With politics in tumult over the direction of Brexit negotiations and allegations of sexual harassment in Parliament, it’s easy to forget that there is an event coming up that would normally be drawing all of the media attention. On 22 November the Chancellor, Philip Hammond, will be delivering a Budget that is his big chance to lay out his plans for the next five years.
The first Budget of a new Parliament is known for being the time that Governments set the tone for their time in office, for better or worse. In his 1997 Budget, shortly after New Labour came to power, Gordon Brown cut corporation tax, but also introduced the graduated stamp duty, creating extra bands for more expensive properties. Stamp Duty has since been returned to politicians of all stripes as a way of squeezing out more revenue. George Osborne’s 2010 so-called “emergency Budget” introduced wide-ranging austerity measures, including a public sector pay cap and a hike in VAT to 20%, which will forever be associated with him.
After a March Budget in which Hammond played safe, making few bold moves, will he use the first Budget since the snap election in June to take more dramatic action? Pre-Budget speculation has always been a game for the brave, or foolhardy, but this time round, reading the runes of what will be in the Chancellor’s speech seems even harder than normal.
According to a ‘senior government source’ quoted by the Sunday Times a few weeks ago, this is going to be a “big, powerful and revolutionary” Budget, possibly including a major boost to house-building through more public sector borrowing and by allowing construction on the green belt. The problem is that allies of the Prime Minister within days came out to say there was going to be no flexibility on the green belt, and the Chancellor himself ruled out a borrowing binge.
While trying to predict what will be in the Budget is probably a waste of time, we can certainly say what IoD members think should be in there. Over the course of 2017, the gap has widened between how confident members are about their own organisation’s prospects, and where they see the economy as a whole going. There is a net positive balance of 28% (the number feeling optimistic minus those feeling pessimistic) for their own businesses, but a negative balance of -18% for the economy.
What’s concerning is that this appears to be feeding through to firms’ investment plans, with companies saying they are as likely to cut spending on items like equipment, machinery and IT as they are to increase it over the next 12 months. Decision-makers don’t feel in a position to commit their cash to expansion at the moment, and there is a risk that this becomes a self-fulfilling prophecy, with lower investment weakening confidence further.
Clearly business would like to see more progress in the Brexit negotiations, with the talks moving on to sorting out our future trading relationship with the EU, but it seems that companies will be kept waiting for the details they need to allow them to plan. This makes it all the more important that the UK Government does what it can now to tackle the investment chill.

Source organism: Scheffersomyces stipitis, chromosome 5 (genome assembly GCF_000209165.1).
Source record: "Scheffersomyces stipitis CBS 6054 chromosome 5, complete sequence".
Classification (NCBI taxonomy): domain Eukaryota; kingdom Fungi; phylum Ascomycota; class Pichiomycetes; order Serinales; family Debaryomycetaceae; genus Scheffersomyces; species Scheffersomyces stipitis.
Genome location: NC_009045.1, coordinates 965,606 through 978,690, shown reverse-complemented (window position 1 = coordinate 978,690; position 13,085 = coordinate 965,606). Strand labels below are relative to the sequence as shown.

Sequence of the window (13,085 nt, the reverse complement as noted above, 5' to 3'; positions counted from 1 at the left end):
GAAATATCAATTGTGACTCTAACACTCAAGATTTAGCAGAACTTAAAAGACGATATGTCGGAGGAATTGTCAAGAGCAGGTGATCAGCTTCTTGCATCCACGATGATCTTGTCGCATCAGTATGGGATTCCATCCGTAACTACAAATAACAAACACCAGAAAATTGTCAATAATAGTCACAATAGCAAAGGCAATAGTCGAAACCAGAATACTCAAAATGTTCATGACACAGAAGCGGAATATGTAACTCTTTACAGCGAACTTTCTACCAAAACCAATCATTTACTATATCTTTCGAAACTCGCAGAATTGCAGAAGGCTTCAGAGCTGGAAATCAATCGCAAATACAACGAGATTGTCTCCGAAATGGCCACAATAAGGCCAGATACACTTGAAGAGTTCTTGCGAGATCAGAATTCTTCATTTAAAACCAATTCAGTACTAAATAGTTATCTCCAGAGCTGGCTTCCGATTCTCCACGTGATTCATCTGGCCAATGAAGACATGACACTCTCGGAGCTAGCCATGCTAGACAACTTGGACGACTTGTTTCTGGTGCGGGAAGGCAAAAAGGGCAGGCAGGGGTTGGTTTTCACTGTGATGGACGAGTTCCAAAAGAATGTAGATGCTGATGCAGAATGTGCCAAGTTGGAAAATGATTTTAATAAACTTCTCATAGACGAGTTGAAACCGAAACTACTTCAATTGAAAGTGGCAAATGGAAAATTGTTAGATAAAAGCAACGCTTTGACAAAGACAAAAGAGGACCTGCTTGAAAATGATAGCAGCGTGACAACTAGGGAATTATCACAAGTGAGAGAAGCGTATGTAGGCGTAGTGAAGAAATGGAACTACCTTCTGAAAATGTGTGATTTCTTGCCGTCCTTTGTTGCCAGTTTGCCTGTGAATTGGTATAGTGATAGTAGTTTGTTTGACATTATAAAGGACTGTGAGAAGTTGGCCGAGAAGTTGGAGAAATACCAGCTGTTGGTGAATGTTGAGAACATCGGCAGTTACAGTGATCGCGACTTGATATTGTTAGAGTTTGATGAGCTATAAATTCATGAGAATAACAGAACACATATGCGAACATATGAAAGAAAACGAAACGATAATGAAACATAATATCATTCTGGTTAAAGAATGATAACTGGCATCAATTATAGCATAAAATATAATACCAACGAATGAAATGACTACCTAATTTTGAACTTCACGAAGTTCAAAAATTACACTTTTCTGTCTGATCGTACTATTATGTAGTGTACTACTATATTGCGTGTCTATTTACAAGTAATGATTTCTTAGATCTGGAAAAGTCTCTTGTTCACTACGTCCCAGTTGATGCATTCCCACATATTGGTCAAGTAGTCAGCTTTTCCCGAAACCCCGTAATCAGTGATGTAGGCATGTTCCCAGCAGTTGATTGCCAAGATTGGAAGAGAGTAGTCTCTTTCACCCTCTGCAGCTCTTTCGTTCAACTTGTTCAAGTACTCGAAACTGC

Knowing that there aren’t vast sums of money lying around in the Treasury, the IoD focussed its Budget submission on targeted measure to encourage investment in mid-sized and entrepreneurial companies, such as raising the Annual Investment Allowance to £1m per year, and liberalising tax incentives for putting funds into growing companies, including Venture Capital Trusts and the Enterprise Investment Scheme.
The IoD has also urged the Chancellor to take action on business rates, an issue for many members. The current small business relief only applies to the cheapest properties, but we’ve called for the threshold to be substantially raised so that companies in premises with rateable values up to £100,000 get some relief.
You can read the IoD’s full wish-list here, not just on tax, but also key changes we are asking for on infrastructure and skills. Business are keeping their end of the bargin, with economic growth and employment holding up, now it’s time for the Government to lend them a hand.
Edwin Morgan, Interim Head of Policy, IoD
Edwin Morgan is Interim Head of Policy at the Institute of Directors. He joined the IoD shortly after the 2010 General Election.
He has represented the interests of the Institute’s 30,000 members through the ups and downs of the Coalition Government. Alongside the IoD’s team of policy experts, Edwin is responsible for making the case in the media for competitive markets and a business environment which enables job creation and economic growth.
Previously, Edwin worked as a civil servant at the Office of Fair Trading and the Department for Transport. He studied English at Bristol University, and holds a Masters in Creative Writing from Goldsmiths, University of London.